Thursday, April 18, 2024

Simple, low-cost BPClip brings blood pressure monitoring to your fingertips

Hypertension, also known as high blood pressure, is a global public health problem. According to World Health Organization (WHO), it is one of the major causes of premature death worldwide, killing nearly 8 million people every year, and the problem is growing.

The key areas where low-cost BP monitors can make a significant impact are low-income and disadvantaged communities. These communities often face barriers to accessing healthcare services, which can lead to a lack of preventative care and increased risk for chronic diseases like hypertension.

In an effort to increase accessibility to this vital measurement, engineers at the University of California San Diego have developed BPClip, a simple, low-cost clip that enables smartphones to measure blood pressure. The device uses a smartphone’s camera and flash to monitor blood pressure at the user’s fingertip.

The innovative clip works with a custom smartphone app and currently costs about 80 cents to make. The researchers estimate that the cost could be as low as 10 cents apiece when manufactured at scale. It has the potential to revolutionize routine blood pressure monitoring and make it easy, affordable, and accessible to people in resource-poor communities.

Other blood pressure monitors developed for smartwatches and smartphones require obtaining a separate set of measurements with a cuff so that their models can be tuned to fit these measurements. On the other hand, the clip does not need to be calibrated to a cuff. This means the user can just use the device without touching another blood pressure monitor to get a trustworthy blood pressure reading.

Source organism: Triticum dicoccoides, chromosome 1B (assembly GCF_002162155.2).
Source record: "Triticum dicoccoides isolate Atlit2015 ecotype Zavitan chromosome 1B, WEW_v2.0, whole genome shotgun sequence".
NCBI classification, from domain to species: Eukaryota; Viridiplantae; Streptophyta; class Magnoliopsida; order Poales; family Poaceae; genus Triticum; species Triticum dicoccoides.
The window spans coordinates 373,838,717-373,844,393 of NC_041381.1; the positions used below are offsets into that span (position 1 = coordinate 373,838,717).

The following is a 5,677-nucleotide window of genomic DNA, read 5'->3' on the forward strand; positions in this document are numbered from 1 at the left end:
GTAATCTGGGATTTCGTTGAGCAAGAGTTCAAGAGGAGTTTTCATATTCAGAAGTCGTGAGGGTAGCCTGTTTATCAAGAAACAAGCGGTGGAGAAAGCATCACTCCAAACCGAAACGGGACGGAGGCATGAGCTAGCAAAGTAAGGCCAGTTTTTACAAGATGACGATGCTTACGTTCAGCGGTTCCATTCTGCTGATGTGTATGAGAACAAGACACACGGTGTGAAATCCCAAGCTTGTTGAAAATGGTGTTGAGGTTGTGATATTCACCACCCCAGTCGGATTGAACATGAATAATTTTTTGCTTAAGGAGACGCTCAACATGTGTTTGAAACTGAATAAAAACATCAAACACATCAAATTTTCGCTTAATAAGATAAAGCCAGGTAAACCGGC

The BPClip is a 3D-printed plastic attachment that fits over a smartphone’s camera and flash. It features an optical design similar to that of a pinhole camera.

When the user presses on the clip, the smartphone‘s flash lights up the fingertip. The generated light is transmitted to the camera through a pinhole-sized channel, creating a picture of a red circle. A spring inside the clip allows the user to press with different levels of force.

By looking at the size of the circle, the smartphone app can measure the amount of pressure that the user’s fingertip applies. And by looking at the brightness of the circle, the app can also measure the volume of blood going in and out of the fingertip. An algorithm then converts this information into systolic and diastolic blood pressure readings.

Researchers tested their innovative BPClip on 24 volunteers from the UC San Diego Medical Center, and the results were comparable to those taken by a blood pressure cuff.

“Because of their low cost, these clips could be handed out to anyone who needs them but cannot go to a clinic regularly,” said senior study author Edward Wang, a professor of electrical and computer engineering at UC San Diego and director of the Digital Health Lab. “A blood pressure monitoring clip could be given to you at your checkup, much like how you get a pack of floss and toothbrush at your dental visit.”

While the team has only proven the solution on a single smartphone model, researchers say the clip’s current design should theoretically work on other phone models. The team next plans to make the technology more user-friendly, especially for older adults, test its accuracy across different skin tones and create a universal design.

Journal reference:

  1. Yinan Xuan, Colin Barry, Jessica De Souza, Jessica H. Wen, Nick Antipa, Alison A. Moore and Edward J. Wang. Ultra-low-cost mechanical smartphone attachment for no-calibration blood pressure measurement. Scientific Reports, 2023; DOI: 10.1038/s41598-023-34431-1